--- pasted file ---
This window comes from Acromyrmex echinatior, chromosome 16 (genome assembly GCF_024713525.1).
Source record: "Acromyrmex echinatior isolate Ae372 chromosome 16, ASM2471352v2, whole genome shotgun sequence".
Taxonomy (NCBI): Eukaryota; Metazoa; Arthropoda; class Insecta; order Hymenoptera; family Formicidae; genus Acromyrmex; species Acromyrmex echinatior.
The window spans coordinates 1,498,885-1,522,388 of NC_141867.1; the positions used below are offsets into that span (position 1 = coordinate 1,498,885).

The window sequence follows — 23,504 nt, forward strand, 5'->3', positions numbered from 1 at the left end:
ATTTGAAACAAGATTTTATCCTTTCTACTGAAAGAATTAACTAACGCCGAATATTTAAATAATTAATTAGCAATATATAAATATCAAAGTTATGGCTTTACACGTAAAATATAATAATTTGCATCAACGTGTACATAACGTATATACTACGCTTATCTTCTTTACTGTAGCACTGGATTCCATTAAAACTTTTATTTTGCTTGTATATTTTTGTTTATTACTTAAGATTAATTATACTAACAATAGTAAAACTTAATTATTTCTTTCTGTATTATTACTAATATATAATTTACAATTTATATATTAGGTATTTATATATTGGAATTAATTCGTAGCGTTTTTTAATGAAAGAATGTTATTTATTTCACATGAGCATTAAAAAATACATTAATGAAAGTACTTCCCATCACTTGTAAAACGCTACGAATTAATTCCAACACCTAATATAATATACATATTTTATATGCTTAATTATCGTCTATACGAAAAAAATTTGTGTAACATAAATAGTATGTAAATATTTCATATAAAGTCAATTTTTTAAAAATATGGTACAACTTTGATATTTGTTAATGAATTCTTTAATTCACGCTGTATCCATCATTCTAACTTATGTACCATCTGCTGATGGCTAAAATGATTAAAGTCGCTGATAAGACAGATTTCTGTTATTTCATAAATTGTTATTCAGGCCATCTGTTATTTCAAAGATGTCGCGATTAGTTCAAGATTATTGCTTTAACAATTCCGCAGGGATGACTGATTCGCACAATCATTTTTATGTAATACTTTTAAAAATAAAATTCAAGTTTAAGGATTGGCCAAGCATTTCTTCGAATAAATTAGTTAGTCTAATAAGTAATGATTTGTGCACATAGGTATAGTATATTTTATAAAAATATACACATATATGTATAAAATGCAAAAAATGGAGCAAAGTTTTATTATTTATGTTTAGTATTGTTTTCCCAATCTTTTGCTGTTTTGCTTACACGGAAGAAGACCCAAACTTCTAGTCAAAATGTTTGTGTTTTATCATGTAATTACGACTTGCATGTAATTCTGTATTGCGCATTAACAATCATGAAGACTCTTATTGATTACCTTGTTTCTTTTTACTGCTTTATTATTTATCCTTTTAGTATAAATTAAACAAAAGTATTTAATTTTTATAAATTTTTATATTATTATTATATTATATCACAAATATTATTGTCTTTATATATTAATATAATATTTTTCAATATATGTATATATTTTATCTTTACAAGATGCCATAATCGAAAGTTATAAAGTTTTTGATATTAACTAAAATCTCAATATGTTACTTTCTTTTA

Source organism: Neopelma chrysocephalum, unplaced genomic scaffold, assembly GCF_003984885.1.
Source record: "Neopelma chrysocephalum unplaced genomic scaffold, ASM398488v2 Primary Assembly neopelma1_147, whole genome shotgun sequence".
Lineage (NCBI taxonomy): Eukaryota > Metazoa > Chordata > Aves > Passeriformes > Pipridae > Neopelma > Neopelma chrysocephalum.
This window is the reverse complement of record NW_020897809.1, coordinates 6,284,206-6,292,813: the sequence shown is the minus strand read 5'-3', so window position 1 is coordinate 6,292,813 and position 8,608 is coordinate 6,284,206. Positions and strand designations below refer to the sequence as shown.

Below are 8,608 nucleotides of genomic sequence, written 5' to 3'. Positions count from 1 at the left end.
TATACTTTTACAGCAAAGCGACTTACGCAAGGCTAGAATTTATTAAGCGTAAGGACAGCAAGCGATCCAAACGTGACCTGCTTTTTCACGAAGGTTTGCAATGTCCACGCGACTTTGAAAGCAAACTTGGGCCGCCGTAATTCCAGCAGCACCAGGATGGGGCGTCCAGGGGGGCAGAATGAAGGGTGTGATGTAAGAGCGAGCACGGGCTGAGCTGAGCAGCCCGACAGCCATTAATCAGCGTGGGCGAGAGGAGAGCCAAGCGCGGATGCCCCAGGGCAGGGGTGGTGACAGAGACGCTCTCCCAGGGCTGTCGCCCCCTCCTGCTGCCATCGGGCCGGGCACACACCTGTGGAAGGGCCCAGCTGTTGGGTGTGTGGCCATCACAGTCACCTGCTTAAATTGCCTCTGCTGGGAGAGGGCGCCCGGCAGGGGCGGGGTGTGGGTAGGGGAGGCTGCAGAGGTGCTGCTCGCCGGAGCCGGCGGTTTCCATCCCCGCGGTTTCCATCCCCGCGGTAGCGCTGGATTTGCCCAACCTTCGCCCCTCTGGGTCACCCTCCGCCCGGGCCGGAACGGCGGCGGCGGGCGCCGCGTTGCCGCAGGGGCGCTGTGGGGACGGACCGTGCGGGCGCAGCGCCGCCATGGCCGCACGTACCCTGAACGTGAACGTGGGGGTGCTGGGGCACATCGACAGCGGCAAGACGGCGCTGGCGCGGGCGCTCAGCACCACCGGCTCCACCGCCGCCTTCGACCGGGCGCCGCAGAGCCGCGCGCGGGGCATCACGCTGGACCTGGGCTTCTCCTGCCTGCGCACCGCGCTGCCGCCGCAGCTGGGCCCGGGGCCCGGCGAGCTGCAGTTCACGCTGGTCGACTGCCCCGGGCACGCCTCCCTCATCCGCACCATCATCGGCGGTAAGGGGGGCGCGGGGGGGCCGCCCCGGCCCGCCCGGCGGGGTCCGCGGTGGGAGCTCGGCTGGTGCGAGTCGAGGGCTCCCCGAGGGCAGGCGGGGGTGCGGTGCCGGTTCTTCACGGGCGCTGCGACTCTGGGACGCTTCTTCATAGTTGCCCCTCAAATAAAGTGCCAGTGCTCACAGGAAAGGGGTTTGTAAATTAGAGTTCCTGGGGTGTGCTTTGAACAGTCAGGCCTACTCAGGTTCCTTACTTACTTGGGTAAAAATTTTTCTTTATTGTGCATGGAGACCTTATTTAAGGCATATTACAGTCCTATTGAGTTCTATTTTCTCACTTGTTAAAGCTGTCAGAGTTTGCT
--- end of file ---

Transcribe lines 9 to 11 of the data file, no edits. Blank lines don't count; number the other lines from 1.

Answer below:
Lineage (NCBI taxonomy): Eukaryota > Metazoa > Chordata > Aves > Passeriformes > Pipridae > Neopelma > Neopelma chrysocephalum.
This window is the reverse complement of record NW_020897809.1, coordinates 6,284,206-6,292,813: the sequence shown is the minus strand read 5'-3', so window position 1 is coordinate 6,292,813 and position 8,608 is coordinate 6,284,206. Positions and strand designations below refer to the sequence as shown.

Below are 8,608 nucleotides of genomic sequence, written 5' to 3'. Positions count from 1 at the left end.